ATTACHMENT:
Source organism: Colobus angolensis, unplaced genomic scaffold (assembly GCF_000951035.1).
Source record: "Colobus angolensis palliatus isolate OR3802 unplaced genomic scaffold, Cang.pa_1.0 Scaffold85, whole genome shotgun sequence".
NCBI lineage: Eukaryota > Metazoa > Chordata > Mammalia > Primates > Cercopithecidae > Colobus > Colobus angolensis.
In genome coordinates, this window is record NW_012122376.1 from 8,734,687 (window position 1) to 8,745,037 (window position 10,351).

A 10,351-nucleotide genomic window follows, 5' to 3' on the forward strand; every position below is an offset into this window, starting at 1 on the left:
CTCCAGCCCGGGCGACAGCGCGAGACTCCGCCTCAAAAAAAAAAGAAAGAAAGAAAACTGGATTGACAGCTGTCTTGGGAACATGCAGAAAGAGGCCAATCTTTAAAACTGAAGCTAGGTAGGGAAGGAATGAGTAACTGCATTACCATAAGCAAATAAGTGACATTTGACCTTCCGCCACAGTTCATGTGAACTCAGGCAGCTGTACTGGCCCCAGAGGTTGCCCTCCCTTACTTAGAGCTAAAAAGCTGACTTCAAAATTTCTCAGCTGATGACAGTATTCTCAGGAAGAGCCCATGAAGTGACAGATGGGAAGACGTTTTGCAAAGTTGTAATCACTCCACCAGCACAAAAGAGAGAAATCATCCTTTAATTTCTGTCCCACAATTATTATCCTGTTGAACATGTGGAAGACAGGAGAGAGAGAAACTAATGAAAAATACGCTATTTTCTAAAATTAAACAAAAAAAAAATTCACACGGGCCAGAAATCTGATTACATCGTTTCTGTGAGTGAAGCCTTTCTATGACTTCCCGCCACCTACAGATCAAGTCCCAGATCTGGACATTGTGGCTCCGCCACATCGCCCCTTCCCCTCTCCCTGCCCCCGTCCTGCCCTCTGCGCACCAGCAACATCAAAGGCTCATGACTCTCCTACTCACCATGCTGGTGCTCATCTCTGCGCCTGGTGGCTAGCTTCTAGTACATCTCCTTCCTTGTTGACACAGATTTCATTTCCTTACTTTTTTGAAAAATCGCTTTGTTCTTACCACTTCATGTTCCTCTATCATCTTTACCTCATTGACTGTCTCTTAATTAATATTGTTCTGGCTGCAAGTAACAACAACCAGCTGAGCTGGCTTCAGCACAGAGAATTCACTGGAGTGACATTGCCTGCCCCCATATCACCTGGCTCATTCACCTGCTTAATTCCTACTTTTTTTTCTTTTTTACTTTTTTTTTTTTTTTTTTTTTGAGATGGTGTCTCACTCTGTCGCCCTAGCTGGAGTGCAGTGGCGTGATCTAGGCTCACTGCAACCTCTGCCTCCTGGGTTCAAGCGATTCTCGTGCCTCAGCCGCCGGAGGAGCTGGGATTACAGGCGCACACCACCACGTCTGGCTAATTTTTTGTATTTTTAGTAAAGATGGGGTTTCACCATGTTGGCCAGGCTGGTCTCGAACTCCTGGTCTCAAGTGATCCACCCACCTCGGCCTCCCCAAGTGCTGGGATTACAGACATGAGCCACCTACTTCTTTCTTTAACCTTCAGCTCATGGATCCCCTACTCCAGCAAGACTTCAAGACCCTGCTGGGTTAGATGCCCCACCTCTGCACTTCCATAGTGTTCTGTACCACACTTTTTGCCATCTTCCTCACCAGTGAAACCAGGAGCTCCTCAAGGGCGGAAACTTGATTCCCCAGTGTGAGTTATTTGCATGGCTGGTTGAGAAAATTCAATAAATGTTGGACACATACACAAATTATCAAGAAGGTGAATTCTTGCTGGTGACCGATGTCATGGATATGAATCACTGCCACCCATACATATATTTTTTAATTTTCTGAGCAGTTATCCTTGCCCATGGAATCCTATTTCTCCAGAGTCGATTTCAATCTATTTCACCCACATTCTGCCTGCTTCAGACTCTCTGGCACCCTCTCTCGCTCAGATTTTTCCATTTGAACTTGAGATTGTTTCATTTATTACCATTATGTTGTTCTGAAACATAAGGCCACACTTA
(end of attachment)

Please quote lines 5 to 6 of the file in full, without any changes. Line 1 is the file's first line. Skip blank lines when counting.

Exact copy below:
A 10,351-nucleotide genomic window follows, 5' to 3' on the forward strand; every position below is an offset into this window, starting at 1 on the left:
CTCCAGCCCGGGCGACAGCGCGAGACTCCGCCTCAAAAAAAAAAGAAAGAAAGAAAACTGGATTGACAGCTGTCTTGGGAACATGCAGAAAGAGGCCAATCTTTAAAACTGAAGCTAGGTAGGGAAGGAATGAGTAACTGCATTACCATAAGCAAATAAGTGACATTTGACCTTCCGCCACAGTTCATGTGAACTCAGGCAGCTGTACTGGCCCCAGAGGTTGCCCTCCCTTACTTAGAGCTAAAAAGCTGACTTCAAAATTTCTCAGCTGATGACAGTATTCTCAGGAAGAGCCCATGAAGTGACAGATGGGAAGACGTTTTGCAAAGTTGTAATCACTCCACCAGCACAAAAGAGAGAAATCATCCTTTAATTTCTGTCCCACAATTATTATCCTGTTGAACATGTGGAAGACAGGAGAGAGAGAAACTAATGAAAAATACGCTATTTTCTAAAATTAAACAAAAAAAAAATTCACACGGGCCAGAAATCTGATTACATCGTTTCTGTGAGTGAAGCCTTTCTATGACTTCCCGCCACCTACAGATCAAGTCCCAGATCTGGACATTGTGGCTCCGCCACATCGCCCCTTCCCCTCTCCCTGCCCCCGTCCTGCCCTCTGCGCACCAGCAACATCAAAGGCTCATGACTCTCCTACTCACCATGCTGGTGCTCATCTCTGCGCCTGGTGGCTAGCTTCTAGTACATCTCCTTCCTTGTTGACACAGATTTCATTTCCTTACTTTTTTGAAAAATCGCTTTGTTCTTACCACTTCATGTTCCTCTATCATCTTTACCTCATTGACTGTCTCTTAATTAATATTGTTCTGGCTGCAAGTAACAACAACCAGCTGAGCTGGCTTCAGCACAGAGAATTCACTGGAGTGACATTGCCTGCCCCCATATCACCTGGCTCATTCACCTGCTTAATTCCTACTTTTTTTTCTTTTTTACTTTTTTTTTTTTTTTTTTTTTGAGATGGTGTCTCACTCTGTCGCCCTAGCTGGAGTGCAGTGGCGTGATCTAGGCTCACTGCAACCTCTGCCTCCTGGGTTCAAGCGATTCTCGTGCCTCAGCCGCCGGAGGAGCTGGGATTACAGGCGCACACCACCACGTCTGGCTAATTTTTTGTATTTTTAGTAAAGATGGGGTTTCACCATGTTGGCCAGGCTGGTCTCGAACTCCTGGTCTCAAGTGATCCACCCACCTCGGCCTCCCCAAGTGCTGGGATTACAGACATGAGCCACCTACTTCTTTCTTTAACCTTCAGCTCATGGATCCCCTACTCCAGCAAGACTTCAAGACCCTGCTGGGTTAGATGCCCCACCTCTGCACTTCCATAGTGTTCTGTACCACACTTTTTGCCATCTTCCTCACCAGTGAAACCAGGAGCTCCTCAAGGGCGGAAACTTGATTCCCCAGTGTGAGTTATTTGCATGGCTGGTTGAGAAAATTCAATAAATGTTGGACACATACACAAATTATCAAGAAGGTGAATTCTTGCTGGTGACCGATGTCATGGATATGAATCACTGCCACCCATACATATATTTTTTAATTTTCTGAGCAGTTATCCTTGCCCATGGAATCCTATTTCTCCAGAGTCGATTTCAATCTATTTCACCCACATTCTGCCTGCTTCAGACTCTCTGGCACCCTCTCTCGCTCAGATTTTTCCATTTGAACTTGAGATTGTTTCATTTATTACCATTATGTTGTTCTGAAACATAAGGCCACACTTA